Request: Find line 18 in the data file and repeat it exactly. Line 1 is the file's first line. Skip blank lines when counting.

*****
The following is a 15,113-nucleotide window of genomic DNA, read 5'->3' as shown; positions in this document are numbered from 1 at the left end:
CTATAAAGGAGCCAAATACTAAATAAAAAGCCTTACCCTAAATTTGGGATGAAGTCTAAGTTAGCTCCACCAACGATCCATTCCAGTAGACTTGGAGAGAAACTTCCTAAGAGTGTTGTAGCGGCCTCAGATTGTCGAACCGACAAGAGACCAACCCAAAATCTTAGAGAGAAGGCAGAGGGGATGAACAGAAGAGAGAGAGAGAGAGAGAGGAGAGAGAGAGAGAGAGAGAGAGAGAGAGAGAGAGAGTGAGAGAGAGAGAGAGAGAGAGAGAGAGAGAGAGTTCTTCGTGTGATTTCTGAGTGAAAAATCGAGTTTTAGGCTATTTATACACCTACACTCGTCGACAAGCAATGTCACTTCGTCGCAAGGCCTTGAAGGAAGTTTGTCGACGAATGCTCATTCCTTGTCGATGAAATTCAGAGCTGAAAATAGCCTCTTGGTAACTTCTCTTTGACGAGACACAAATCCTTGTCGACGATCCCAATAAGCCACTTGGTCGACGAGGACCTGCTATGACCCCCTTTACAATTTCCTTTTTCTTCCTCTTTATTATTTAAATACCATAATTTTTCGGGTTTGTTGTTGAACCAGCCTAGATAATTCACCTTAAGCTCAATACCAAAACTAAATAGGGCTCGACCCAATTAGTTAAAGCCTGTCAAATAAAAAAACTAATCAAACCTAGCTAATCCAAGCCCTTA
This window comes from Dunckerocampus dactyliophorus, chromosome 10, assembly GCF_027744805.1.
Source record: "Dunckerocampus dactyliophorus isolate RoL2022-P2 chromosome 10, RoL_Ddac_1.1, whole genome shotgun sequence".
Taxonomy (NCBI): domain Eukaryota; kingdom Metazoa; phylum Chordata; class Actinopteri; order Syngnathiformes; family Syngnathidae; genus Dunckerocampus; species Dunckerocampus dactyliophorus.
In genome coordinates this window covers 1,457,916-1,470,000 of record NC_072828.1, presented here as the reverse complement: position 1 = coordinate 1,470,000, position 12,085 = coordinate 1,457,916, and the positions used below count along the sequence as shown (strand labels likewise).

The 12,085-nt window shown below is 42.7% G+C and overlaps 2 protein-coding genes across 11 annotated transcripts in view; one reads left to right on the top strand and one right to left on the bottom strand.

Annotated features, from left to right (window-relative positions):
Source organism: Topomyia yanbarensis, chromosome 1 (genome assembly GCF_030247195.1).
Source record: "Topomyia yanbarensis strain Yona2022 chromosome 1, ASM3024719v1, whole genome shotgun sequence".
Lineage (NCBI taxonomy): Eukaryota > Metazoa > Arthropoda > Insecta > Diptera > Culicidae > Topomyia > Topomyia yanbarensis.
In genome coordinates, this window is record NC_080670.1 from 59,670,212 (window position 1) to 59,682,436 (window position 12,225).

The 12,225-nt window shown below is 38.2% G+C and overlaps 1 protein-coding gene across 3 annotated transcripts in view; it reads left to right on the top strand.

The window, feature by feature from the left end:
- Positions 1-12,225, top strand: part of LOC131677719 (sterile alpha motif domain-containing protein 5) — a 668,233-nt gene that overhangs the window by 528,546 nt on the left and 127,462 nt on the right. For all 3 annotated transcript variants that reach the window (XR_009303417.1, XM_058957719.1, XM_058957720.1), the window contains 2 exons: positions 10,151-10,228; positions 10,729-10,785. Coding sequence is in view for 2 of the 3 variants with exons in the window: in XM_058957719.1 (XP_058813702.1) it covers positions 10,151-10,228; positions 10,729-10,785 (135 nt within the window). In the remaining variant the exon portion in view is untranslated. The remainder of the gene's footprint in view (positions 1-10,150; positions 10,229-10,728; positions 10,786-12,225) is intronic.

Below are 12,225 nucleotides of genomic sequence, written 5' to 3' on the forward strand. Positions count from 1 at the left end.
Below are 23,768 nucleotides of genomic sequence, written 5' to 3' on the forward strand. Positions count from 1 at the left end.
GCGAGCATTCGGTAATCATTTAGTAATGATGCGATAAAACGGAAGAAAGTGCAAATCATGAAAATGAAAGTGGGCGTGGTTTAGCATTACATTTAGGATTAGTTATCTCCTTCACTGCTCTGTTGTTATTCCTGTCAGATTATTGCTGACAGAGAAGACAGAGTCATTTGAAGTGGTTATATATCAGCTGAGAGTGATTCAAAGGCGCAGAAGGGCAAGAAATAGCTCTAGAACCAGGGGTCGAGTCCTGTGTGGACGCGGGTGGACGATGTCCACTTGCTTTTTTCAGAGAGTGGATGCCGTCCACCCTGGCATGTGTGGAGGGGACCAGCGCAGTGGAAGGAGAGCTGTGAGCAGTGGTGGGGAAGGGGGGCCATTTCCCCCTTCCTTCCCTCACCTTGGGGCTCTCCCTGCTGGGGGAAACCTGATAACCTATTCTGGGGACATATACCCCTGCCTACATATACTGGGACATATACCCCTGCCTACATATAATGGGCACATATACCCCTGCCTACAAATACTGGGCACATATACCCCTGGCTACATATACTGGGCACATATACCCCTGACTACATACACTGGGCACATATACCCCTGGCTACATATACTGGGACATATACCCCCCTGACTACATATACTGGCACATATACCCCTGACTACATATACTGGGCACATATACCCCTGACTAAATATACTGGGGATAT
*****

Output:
GCGAGCATTCGGTAATCATTTAGTAATGATGCGATAAAACGGAAGAAAGTGCAAATCATGAAAATGAAAGTGGGCGTGGTTTAGCATTACATTTAGGATTAGTTATCTCCTTCACTGCTCTGTTGTTATTCCTGTCAGATTATTGCTGACAGAGAAGACAGAGTCATTTGAAGTGGTTATATATCAGCTGAGAGTGATTCAAAGGCGCAGAAGGGCAAGAAATAGCTCTAGAACCAGGGGTCGAGTCCTGTGTGGACGCGGGTGGACGATGTCCACTTGCTTTTTTCAGAGAGTGGATGCCGTCCACCCTGGCATGTGTGGAGGGGACCAGCGCAGTGGAAGGAGAGCTGTGAGCAGTGGTGGGGAAGGGGGGCCATTTCCCCCTTCCTTCCCTCACCTTGGGGCTCTCCCTGCTGGGGGAAACCTGATAACCTATTCTGGGGACATATACCCCTGCCTACATATACTGGGACATATACCCCTGCCTACATATAATGGGCACATATACCCCTGCCTACAAATACTGGGCACATATACCCCTGGCTACATATACTGGGCACATATACCCCTGACTACATACACTGGGCACATATACCCCTGGCTACATATACTGGGACATATACCCCCCTGACTACATATACTGGCACATATACCCCTGACTACATATACTGGGCACATATACCCCTGACTAAATATACTGGGGATAT